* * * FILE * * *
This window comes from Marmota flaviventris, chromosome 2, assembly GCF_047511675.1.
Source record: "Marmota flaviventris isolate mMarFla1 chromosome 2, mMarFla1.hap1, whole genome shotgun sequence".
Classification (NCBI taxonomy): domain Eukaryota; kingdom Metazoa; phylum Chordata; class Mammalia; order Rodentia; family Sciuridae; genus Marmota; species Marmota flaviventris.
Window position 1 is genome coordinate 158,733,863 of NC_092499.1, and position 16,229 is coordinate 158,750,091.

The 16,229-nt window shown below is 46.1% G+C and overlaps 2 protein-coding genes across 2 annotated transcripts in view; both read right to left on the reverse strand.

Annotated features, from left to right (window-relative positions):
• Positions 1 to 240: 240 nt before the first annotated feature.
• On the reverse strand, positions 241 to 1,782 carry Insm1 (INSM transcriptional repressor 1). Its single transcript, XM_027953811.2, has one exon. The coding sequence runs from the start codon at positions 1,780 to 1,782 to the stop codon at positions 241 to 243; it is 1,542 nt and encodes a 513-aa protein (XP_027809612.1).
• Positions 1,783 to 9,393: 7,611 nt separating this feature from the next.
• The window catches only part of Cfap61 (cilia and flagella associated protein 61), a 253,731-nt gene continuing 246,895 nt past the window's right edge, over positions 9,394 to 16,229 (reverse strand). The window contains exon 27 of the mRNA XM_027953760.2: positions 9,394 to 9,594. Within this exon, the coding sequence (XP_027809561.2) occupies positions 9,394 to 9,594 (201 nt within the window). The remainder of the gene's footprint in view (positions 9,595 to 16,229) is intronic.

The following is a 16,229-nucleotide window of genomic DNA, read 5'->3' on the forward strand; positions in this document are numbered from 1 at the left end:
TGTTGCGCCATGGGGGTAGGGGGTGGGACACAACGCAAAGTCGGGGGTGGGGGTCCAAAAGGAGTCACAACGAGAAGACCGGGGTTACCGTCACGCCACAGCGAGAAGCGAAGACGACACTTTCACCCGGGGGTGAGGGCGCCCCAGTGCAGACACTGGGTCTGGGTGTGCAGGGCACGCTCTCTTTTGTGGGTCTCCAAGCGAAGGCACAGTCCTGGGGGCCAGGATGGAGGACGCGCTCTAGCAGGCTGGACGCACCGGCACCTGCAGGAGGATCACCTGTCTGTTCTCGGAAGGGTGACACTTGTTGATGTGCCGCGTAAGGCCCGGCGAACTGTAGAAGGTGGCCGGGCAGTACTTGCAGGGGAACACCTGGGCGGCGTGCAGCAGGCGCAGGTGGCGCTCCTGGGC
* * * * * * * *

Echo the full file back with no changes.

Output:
This window comes from Marmota flaviventris, chromosome 2, assembly GCF_047511675.1.
Source record: "Marmota flaviventris isolate mMarFla1 chromosome 2, mMarFla1.hap1, whole genome shotgun sequence".
Classification (NCBI taxonomy): domain Eukaryota; kingdom Metazoa; phylum Chordata; class Mammalia; order Rodentia; family Sciuridae; genus Marmota; species Marmota flaviventris.
Window position 1 is genome coordinate 158,733,863 of NC_092499.1, and position 16,229 is coordinate 158,750,091.

The 16,229-nt window shown below is 46.1% G+C and overlaps 2 protein-coding genes across 2 annotated transcripts in view; both read right to left on the reverse strand.

Annotated features, from left to right (window-relative positions):
• Positions 1 to 240: 240 nt before the first annotated feature.
• On the reverse strand, positions 241 to 1,782 carry Insm1 (INSM transcriptional repressor 1). Its single transcript, XM_027953811.2, has one exon. The coding sequence runs from the start codon at positions 1,780 to 1,782 to the stop codon at positions 241 to 243; it is 1,542 nt and encodes a 513-aa protein (XP_027809612.1).
• Positions 1,783 to 9,393: 7,611 nt separating this feature from the next.
• The window catches only part of Cfap61 (cilia and flagella associated protein 61), a 253,731-nt gene continuing 246,895 nt past the window's right edge, over positions 9,394 to 16,229 (reverse strand). The window contains exon 27 of the mRNA XM_027953760.2: positions 9,394 to 9,594. Within this exon, the coding sequence (XP_027809561.2) occupies positions 9,394 to 9,594 (201 nt within the window). The remainder of the gene's footprint in view (positions 9,595 to 16,229) is intronic.

The following is a 16,229-nucleotide window of genomic DNA, read 5'->3' on the forward strand; positions in this document are numbered from 1 at the left end:
TGTTGCGCCATGGGGGTAGGGGGTGGGACACAACGCAAAGTCGGGGGTGGGGGTCCAAAAGGAGTCACAACGAGAAGACCGGGGTTACCGTCACGCCACAGCGAGAAGCGAAGACGACACTTTCACCCGGGGGTGAGGGCGCCCCAGTGCAGACACTGGGTCTGGGTGTGCAGGGCACGCTCTCTTTTGTGGGTCTCCAAGCGAAGGCACAGTCCTGGGGGCCAGGATGGAGGACGCGCTCTAGCAGGCTGGACGCACCGGCACCTGCAGGAGGATCACCTGTCTGTTCTCGGAAGGGTGACACTTGTTGATGTGCCGCGTAAGGCCCGGCGAACTGTAGAAGGTGGCCGGGCAGTACTTGCAGGGGAACACCTGGGCGGCGTGCAGCAGGCGCAGGTGGCGCTCCTGGGC